A female patient looks depressed as she poses for a photo in 1857. Doctors asked for photos of patients to see if they could find evidence of their condition in their face
Advertisements

A female patient looks depressed as she poses for a photo in 1857. Doctors asked for photos of patients to see if they could find evidence of their condition in their face

Some patients at the London hospital, including these two women left and right, looked depressed as they were (both in 1857), but it is unknown whether doctors could have found out all the details about their condition. Bedlam was home to controversial methods in the 1800s, including & # 39; rotational therapy & # 39; – developed by Charles Darwin's grandfather Erasmus – in which a person was hung in the air on a chair and turned them repeatedly

A female patient with a hood is depicted sitting in Bedlam in 1857

A female patient with a hood is depicted sitting in Bedlam in 1857

An unknown male patient is depicted in 1857 while he appears to be enjoying a snack and a drink from a mug

An unknown male patient is depicted in 1857 while he appears to be enjoying a snack and a drink from a mug

Patients were depicted in different situations, with a man posing in 1857 while eating and drinking from a mug, while another woman sat down while wearing a hood, also in 1857. Bedlam – based on the site of what is now was Liverpool Street Station in London – in 1247 during the reign of Henry III – the first hospital in Europe specializing in mental health care

An unknown older woman is depicted in Bedlam in 1857 while holding a doll
Advertisements

An unknown older woman is depicted in Bedlam in 1857 while holding a doll

Another female patient was pictured in Bedlam in 1857 while reading

Another female patient was pictured in Bedlam in 1857 while reading

One of the female patients, pictured on the left in 1857, was depicted with a toy doll, suggesting that she may have used it as a surrogate for a child or may have had a much younger mental age. Another woman, on the right, also depicted on Bedlam in 1857, carries a non-excited expression while she is reading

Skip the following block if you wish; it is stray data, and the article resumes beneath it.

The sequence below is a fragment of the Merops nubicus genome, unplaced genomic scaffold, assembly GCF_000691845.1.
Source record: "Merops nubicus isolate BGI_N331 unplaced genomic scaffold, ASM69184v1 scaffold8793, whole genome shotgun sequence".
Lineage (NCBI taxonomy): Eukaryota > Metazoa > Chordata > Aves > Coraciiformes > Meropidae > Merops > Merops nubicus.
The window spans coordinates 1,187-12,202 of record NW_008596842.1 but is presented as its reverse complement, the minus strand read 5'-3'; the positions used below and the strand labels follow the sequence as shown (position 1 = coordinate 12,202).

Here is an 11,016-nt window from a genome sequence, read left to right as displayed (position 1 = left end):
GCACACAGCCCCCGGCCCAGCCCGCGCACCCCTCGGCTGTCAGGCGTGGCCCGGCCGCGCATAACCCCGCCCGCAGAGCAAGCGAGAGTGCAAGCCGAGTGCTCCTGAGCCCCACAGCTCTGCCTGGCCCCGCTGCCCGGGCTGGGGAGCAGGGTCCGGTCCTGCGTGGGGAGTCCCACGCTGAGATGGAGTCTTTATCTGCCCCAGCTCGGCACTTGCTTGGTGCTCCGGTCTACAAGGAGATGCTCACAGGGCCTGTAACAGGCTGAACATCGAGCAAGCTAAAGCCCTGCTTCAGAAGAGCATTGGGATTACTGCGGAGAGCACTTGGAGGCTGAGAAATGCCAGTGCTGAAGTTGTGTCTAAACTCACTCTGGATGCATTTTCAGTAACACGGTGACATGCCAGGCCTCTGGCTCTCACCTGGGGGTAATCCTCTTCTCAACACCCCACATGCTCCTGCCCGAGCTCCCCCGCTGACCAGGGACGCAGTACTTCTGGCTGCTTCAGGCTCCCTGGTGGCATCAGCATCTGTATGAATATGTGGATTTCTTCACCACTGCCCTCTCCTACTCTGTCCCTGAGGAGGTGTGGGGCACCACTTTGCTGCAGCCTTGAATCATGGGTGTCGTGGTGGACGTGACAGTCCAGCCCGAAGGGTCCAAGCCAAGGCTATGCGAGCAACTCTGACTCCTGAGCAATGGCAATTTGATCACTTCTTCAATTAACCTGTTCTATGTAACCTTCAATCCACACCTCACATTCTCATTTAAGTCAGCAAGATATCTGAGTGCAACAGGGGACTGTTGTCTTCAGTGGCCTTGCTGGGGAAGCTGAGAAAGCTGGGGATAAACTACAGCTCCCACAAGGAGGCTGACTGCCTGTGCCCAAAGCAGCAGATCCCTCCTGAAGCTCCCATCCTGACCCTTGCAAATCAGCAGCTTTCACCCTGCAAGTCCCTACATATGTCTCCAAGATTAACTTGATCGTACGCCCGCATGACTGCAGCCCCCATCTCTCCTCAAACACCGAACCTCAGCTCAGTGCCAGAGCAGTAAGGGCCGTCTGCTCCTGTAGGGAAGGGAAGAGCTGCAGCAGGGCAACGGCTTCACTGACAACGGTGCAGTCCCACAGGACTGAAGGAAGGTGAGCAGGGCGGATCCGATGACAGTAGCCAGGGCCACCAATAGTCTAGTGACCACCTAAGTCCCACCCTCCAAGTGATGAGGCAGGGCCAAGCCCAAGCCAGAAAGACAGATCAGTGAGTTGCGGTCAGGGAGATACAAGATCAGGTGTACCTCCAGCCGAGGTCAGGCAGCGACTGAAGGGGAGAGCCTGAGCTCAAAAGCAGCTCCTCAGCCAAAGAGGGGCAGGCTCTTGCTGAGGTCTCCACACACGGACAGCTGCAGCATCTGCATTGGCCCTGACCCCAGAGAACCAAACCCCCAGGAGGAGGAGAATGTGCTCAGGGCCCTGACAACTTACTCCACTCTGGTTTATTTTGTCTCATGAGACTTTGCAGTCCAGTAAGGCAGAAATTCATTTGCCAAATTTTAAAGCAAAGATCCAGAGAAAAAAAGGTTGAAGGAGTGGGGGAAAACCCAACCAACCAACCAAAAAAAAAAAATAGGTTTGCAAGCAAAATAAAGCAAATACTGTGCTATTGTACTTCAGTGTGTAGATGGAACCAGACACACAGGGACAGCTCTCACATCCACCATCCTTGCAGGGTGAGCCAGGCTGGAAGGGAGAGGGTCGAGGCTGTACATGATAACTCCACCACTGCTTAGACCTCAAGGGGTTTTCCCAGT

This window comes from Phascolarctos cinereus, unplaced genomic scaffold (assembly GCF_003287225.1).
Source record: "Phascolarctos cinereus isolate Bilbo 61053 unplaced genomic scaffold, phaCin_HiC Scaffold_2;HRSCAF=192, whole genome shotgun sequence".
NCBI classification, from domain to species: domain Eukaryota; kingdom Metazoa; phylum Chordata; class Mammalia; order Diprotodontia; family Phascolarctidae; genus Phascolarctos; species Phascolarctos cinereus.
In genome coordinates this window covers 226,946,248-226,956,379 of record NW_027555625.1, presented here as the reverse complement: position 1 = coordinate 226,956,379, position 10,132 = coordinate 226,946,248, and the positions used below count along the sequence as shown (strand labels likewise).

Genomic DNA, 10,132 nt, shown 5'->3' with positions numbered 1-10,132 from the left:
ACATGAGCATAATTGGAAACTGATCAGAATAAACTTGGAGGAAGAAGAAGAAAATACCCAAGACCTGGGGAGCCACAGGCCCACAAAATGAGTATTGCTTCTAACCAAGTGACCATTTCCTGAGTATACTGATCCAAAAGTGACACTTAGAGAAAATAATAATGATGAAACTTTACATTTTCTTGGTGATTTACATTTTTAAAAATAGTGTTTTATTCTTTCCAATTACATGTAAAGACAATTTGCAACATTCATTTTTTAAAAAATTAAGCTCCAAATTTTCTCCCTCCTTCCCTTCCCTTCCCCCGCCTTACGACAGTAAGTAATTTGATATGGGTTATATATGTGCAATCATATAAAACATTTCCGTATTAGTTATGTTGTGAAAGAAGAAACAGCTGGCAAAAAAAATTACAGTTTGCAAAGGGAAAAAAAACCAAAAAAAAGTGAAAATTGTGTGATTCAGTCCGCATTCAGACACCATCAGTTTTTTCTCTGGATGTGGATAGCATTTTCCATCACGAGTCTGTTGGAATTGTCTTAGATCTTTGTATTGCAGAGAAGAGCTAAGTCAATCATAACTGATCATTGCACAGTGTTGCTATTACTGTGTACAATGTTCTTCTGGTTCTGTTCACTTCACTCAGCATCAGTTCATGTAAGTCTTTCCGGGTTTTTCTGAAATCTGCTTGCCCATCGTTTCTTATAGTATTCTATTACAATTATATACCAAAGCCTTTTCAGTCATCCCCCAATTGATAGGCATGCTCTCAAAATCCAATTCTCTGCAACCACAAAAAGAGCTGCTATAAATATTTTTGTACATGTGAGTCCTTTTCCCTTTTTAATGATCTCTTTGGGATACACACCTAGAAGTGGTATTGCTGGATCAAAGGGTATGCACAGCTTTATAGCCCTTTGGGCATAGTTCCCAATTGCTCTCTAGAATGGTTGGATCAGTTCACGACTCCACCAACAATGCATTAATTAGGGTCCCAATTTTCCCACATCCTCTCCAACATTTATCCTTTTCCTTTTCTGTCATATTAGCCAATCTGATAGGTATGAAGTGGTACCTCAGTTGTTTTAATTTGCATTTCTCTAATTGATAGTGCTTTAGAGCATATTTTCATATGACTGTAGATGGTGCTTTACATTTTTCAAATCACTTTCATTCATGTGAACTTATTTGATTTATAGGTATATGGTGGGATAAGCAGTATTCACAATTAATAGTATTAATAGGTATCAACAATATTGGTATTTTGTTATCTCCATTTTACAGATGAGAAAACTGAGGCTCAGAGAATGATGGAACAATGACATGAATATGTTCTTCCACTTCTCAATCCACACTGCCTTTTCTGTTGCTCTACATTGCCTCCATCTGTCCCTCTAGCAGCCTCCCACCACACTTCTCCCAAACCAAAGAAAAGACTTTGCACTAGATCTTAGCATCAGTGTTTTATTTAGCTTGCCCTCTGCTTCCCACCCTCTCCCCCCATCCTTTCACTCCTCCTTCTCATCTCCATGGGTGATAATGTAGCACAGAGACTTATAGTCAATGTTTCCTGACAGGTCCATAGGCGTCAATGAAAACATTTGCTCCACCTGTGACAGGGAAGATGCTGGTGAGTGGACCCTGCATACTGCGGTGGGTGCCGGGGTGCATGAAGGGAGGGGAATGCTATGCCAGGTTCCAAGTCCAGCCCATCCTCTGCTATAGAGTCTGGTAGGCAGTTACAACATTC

Many female patients at Bethlem Hospital in London were found to be encouraged to start sewing and sewing, judging by the photos, with this unknown woman depicted in 1857 with a box of thread. Although the circumstances in Bedlam in the 19th century are often described as & # 39; gripping & # 39 ;, historians have claimed that they were not much worse than a typical Victorian house and that patients could walk freely around the site

Many female patients at Bethlem Hospital in London were found to be encouraged to start sewing and sewing, judging by the photos, with this unknown woman depicted in 1857 with a box of thread. Although the circumstances in Bedlam in the 19th century are often described as & # 39; gripping & # 39 ;, historians have claimed that they were not much worse than a typical Victorian house and that patients could walk freely around the site

Many female patients at Bethlem Hospital in London were found to be encouraged to start sewing and sewing, judging by the photos, with this unknown woman depicted in 1857 with a box of thread. Although the circumstances in Bedlam in the 19th century are often described as & # 39; gripping & # 39 ;, historians have claimed that they were not much worse than a typical Victorian house and that patients could walk freely around the site

An unknown male patient wearing a hat and a scarf is depicted with his hands together in Bedlam in London in 1857
Advertisements

An unknown male patient wearing a hat and a scarf is depicted with his hands together in Bedlam in London in 1857

A well-dressed male patient poses with his hands on his hips in Bedlam in London in 1857

A well-dressed male patient poses with his hands on his hips in Bedlam in London in 1857

These two well-dressed male patients, left and right, were also part of the group that Henry Hering had to photograph to see if their conditions could be analyzed through their facial expressions. During this period, Bedlam was based in St George & # 39; s Fields in Southwark, which is now the location of the Imperial War Museum. It moved to Bromley around 1930 and is now a leading psychiatric hospital run by the NHS

An unknown female patient is depicted with a book and a cap on Bedlam in 1857

An unknown female patient is depicted with a book and a cap on Bedlam in 1857

A serious-looking female patient is depicted in Bedlam in 1857

A serious-looking female patient is depicted in Bedlam in 1857

Many of the female patients, including the two pictured in 1857 left and right, wore bonnets for their photos and had similar stylized dresses. Midway through the 19th century, Bedlam was something of a tourist attraction for the rich, who could pay a shill for entry to walk around and look at the patients, as if it were a zoo

This black-and-white photo shows the exterior of the Bethlem Royal Hospital in London in 1926 when it moved to St George's & # 39; s Fields in Southwark, which is now the location of the Imperial War Museum